“Saving for retirement does more than just create a resource you can use for income in the future,” suggests Slawny. “It also forces you to live on less than you earn, meaning you need to replace less income during retirement, thus increasing your chances of a successful retirement.”

Time—The investor’s best friend

Nick Havlik golfingCompounded interest. Time value of money. These concepts are not wasted on Nick. He recalls learning about compounding in high school. Now, he’s applying the concept with fervor. “It’s not complicated. You can do a quick Google search or use any of the many online calculators and see how important it is to save early.”

Compounding is when earnings on your investments are reinvested in your account. The reinvested earnings may also have earnings, and then those earnings are reinvested and … It’s said that Albert Einstein called compound interest the “eighth wonder of the world.” Any small amount you can start contributing now could benefit you more than larger amounts you contribute later on because of compounding.

While it may not be complicated, saving for retirement—especially to the degree Nick is saving—does take discipline and a lot of foresight.

Nick’s money decisions are accounting for the future value of today’s dollar and taking advantage of this once-in-a-lifetime opportunity. “Every year that slips by, you can’t get back. You can play catch-up later, but it will cost you more,” Langdon says. “The cost of procrastinating is steep.”

However, if you haven’t started saving or don’t think you’re saving enough, don’t despair. “There’s no better time than today. Give us a call and we’ll help you get started,” Langdon encourages. 

The sacrifice

“There are people who think I’m crazy, that I’m missing out. But I don’t think I’ve given up a lot. While I don’t take extravagant trips or spend money on toys, I still live comfortably and don’t need to pinch pennies to get by.”

Nick is unapologetic for choosing to vacation in Northern Wisconsin in lieu of more exotic destinations like Cancun or South Padre Islands. “Our great state has plenty of opportunities for fun—inexpensive fun.” But, it’s not like he doesn’t travel. This year, he plans to vacation in Montana. He also has a summer job with the PGA tour that takes him to a variety of places.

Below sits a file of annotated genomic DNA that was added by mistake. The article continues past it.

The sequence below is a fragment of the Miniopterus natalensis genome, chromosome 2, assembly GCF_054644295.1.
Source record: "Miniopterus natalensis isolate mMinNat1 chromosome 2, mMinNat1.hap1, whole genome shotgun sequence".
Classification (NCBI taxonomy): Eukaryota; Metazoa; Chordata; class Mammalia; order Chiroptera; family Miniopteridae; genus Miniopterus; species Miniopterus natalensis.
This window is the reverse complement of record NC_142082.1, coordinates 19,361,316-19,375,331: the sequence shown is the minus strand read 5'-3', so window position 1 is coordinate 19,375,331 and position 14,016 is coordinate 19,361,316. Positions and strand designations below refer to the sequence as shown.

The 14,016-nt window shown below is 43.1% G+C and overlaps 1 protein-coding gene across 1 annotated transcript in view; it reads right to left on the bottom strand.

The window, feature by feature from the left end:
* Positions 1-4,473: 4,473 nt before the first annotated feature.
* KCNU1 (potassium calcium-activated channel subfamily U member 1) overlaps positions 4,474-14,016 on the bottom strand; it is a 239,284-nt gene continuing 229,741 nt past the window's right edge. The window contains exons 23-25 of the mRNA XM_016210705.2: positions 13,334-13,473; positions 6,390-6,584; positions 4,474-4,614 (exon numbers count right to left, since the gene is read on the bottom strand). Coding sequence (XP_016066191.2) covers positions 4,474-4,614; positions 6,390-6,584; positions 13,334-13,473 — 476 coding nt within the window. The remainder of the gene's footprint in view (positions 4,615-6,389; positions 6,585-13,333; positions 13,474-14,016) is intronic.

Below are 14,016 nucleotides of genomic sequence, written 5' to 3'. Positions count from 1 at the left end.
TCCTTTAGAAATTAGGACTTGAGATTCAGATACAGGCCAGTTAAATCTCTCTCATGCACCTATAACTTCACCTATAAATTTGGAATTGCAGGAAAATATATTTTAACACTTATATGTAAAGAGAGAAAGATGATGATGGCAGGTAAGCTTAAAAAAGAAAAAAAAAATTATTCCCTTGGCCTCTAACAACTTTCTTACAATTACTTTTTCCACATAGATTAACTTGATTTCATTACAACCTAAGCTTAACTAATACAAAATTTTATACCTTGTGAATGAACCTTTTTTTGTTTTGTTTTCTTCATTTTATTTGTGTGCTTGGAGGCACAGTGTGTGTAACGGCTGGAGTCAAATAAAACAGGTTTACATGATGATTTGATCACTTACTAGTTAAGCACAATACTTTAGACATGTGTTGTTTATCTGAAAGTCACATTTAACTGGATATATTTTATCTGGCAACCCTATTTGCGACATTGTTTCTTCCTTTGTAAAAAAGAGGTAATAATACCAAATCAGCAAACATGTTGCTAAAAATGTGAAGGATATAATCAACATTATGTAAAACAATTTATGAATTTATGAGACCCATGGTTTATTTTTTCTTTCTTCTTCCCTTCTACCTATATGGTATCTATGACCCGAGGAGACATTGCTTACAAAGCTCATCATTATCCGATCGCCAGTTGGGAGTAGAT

“My friends say they can’t afford to save, but I tell them you can’t afford not to. You can find the money if you’re determined enough.” For example, he chose to drop cable and watch TV through the Internet. He says this pay-as-you-go approach saves him about $400 a year. “Whether it’s cable, a three-dollar cup of coffee, or an expensive toy or trip, it all adds up.”

Granted, Nick doesn’t have the responsibility of a family yet. His recent purchase of a duplex did impact his rate of saving, but he sees the purchase as another investment. Plus, having a tenant offsets the mortgage payments.

Rolling with the market

Market volatility doesn’t bother Nick. In fact, it’s part of his strategy. He started saving when the market was at its peak, and when it dropped in 2008, he seized the opportunity, increased his contributions, and bought low. He sticks with his game plan of putting money away each paycheck, regardless of what the market is doing. “I’m an aggressive investor for now. My money will be sitting in the market for another 35 years. I’m sure I’ll change my strategy as I get closer to retirement, but if I can stay committed, keep my eye on the ball, I’m confident I will attain my goals.”


Nick HavlikNick Havlik teaches Applied Technology and Engineering at Brookfield East High School. “The best part about being an educator is seeing kids struggle with a concept and then being there when they ‘get it.’” Nick has committed himself to saving as much money as he can for retirement before he reaches 30 to maximize the impact of compounding. He enjoys outdoor activities including fishing, hunting, camping, golfing, and boating—all things he plans to actively participate in when he retires.